Posts tagged Maurice Sendak

"I love watching animal movies on television, and they always say, don’t run away, and don’t turn your back, and don’t lie down flat. I love it—it’s from my childhood. How do you prevent dying? How do you prevent being eaten, or mauled, by a monster? I still worry about it!” - Maurice Sendak.

In honor of the illustrator and writer’s 85th birthday, Newsweek and Blank on Blank are proud to present this animated short about the beloved, late author, which is based off of audio we had left over from a 2009 interview conducted by Newsweek’s Andrew Romano and Ramin Setoodeh.

andrewromano:

When I heard this morning that Maurice Sendak had died, I sat down and wrote a little essay about what made his stories so unforgettable:

One of the first things I noticed, sitting down across from Maurice Sendak at his rambling home in Ridgefield, Conn., back in 2009, was the mantelpiece. Or rather what was on the mantelpiece: a raucous plastic menagerie of Disney figurines. Donald Duck was there. So was Goofy. But most of all, there was Mickey Mouse.
I had traveled up to Ridgefield, along with my Newsweek colleague Ramin Setoodeh, to interview Sendak, who died Tuesday at 83, about the soon-to-be released screen adaption of Where the Wild Things Are. Spike Jonze, the director, had come, too; his co-screenwriter, Dave Eggers, was on the line from San Francisco. Sendak’s lumbering German Shepherd, Herman—named after Melville—was snoring at our feet.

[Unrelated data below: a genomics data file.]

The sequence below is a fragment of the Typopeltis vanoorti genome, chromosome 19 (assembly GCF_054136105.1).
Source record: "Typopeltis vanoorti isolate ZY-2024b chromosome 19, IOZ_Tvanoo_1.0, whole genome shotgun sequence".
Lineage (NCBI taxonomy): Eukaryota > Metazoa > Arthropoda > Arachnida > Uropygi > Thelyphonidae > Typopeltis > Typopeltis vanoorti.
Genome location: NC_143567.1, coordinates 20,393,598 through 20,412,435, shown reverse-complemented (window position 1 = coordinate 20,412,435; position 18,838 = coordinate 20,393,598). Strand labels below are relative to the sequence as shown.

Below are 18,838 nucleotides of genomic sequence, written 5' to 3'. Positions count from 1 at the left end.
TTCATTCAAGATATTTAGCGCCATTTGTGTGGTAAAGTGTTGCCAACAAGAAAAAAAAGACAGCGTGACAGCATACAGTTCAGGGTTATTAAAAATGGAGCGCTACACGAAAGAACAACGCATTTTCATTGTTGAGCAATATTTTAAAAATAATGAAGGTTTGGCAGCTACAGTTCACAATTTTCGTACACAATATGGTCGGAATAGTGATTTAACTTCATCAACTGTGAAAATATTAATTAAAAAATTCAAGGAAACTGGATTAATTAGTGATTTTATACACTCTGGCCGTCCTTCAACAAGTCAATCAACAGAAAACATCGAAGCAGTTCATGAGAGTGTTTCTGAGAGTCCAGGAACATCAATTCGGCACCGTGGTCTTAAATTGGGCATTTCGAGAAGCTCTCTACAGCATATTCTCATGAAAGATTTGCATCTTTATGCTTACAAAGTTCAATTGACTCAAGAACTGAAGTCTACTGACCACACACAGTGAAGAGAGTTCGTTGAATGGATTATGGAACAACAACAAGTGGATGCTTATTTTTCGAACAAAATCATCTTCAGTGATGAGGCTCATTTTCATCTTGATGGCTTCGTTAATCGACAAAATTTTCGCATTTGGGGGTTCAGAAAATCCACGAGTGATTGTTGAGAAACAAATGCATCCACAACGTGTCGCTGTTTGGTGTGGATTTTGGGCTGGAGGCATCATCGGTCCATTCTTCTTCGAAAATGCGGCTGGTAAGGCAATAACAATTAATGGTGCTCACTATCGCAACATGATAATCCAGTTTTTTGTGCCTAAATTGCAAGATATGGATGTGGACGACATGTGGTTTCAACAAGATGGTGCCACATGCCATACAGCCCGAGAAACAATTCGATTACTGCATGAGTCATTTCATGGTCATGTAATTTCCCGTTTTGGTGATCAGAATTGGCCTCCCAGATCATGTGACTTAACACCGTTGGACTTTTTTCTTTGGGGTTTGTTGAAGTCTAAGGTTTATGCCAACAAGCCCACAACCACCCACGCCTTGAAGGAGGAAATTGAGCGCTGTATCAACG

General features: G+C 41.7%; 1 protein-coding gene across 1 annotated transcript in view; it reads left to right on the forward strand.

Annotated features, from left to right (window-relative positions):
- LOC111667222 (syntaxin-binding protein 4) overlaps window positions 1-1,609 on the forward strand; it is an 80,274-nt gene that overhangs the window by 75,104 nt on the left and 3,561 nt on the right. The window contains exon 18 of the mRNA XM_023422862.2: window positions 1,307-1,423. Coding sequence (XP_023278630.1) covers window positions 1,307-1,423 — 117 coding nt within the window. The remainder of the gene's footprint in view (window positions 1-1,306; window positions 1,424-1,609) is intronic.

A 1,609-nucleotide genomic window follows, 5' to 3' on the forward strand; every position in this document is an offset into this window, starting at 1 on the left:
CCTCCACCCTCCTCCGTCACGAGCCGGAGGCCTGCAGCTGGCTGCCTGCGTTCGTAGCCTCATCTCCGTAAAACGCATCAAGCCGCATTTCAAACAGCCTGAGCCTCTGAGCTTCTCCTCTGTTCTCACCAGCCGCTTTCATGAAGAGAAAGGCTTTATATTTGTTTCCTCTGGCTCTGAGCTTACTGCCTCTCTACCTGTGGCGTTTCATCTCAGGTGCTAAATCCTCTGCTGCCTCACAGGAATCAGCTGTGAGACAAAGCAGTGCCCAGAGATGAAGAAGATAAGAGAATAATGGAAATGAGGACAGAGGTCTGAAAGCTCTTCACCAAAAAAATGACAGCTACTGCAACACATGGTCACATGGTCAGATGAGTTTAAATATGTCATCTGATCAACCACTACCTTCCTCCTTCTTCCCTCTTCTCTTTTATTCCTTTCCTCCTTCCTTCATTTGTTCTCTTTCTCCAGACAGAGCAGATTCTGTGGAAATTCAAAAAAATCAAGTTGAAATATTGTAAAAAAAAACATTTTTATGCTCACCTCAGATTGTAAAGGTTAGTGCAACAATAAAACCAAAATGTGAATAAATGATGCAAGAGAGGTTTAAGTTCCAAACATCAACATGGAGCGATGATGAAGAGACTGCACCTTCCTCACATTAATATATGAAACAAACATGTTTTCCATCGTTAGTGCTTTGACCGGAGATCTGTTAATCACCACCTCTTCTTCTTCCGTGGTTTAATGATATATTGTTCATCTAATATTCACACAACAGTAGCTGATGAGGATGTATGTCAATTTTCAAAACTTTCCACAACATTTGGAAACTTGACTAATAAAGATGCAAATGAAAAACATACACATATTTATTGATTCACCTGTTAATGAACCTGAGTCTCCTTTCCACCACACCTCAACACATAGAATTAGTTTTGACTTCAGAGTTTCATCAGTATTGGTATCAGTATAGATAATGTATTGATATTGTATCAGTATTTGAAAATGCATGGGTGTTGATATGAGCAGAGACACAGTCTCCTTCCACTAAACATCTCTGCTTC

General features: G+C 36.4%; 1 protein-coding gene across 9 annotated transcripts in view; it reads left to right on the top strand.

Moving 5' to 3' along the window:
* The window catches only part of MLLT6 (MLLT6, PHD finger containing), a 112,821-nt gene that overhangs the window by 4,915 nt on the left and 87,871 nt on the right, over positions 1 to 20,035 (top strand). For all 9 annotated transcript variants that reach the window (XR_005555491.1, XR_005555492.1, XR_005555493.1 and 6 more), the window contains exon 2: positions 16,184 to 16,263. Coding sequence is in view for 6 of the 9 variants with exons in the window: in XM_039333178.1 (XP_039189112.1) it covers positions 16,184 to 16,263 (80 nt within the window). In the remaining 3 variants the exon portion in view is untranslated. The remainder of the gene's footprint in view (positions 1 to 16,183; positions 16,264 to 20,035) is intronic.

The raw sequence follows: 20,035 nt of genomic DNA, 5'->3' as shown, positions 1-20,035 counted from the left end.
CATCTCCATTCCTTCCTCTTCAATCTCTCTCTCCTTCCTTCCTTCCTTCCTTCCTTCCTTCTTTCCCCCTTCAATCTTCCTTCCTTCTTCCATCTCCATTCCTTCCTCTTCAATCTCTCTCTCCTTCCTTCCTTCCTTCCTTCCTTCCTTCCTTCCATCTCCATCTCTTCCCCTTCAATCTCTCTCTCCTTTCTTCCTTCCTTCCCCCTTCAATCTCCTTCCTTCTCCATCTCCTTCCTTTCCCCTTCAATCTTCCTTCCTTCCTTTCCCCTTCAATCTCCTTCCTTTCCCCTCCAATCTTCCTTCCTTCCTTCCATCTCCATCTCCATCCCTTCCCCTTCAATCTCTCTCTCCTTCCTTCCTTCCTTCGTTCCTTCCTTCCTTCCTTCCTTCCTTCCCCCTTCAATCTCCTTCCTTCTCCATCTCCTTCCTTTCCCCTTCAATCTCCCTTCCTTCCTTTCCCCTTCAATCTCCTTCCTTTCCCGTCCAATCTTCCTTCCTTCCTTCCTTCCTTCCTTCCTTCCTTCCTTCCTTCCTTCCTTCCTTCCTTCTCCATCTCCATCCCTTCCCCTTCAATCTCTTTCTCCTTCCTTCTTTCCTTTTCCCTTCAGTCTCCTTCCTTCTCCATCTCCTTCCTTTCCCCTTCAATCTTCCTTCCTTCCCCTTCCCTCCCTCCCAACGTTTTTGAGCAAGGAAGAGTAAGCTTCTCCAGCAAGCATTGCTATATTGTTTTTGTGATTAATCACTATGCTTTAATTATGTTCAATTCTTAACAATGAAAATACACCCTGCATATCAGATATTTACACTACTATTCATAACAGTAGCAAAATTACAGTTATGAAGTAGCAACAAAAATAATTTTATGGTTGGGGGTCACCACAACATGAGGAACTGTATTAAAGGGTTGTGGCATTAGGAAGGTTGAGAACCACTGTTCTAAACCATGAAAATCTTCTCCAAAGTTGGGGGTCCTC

At some point, we started to discuss whether Wild Things was a movie “for children” or a movie “about childhood.” Sendak—squinty-eyed, sly, and ever snappish—took exception. He didn’t see a distinction. Citing Francois Truffaut’s The 400 Blows and Lasse Hallstrom’s My Life as a Dog—European films that confronted the disorienting strangeness of childhood head-on—he accused Americans of being “squeamish” and “Disneyfied.”
But what about those Disney characters on your mantelpiece? we asked.
Sendak arched his long, devilish eyebrows. “Oh, I adored Mickey Mouse when I was a child,” he said. “He was the emblem of happiness and funniness. You went to the movies then, you saw two movies and a short. When Mickey Mouse came on the screen and there was his big head, my sister said she had to hold onto me. I went berserk. I stood on the chair screaming, “My hero! My hero!” He had a lot of guts when he was young. We’re both about the same age; we’re about a month apart. He was the little brother I always wanted.” Maurice Sendak, 2002.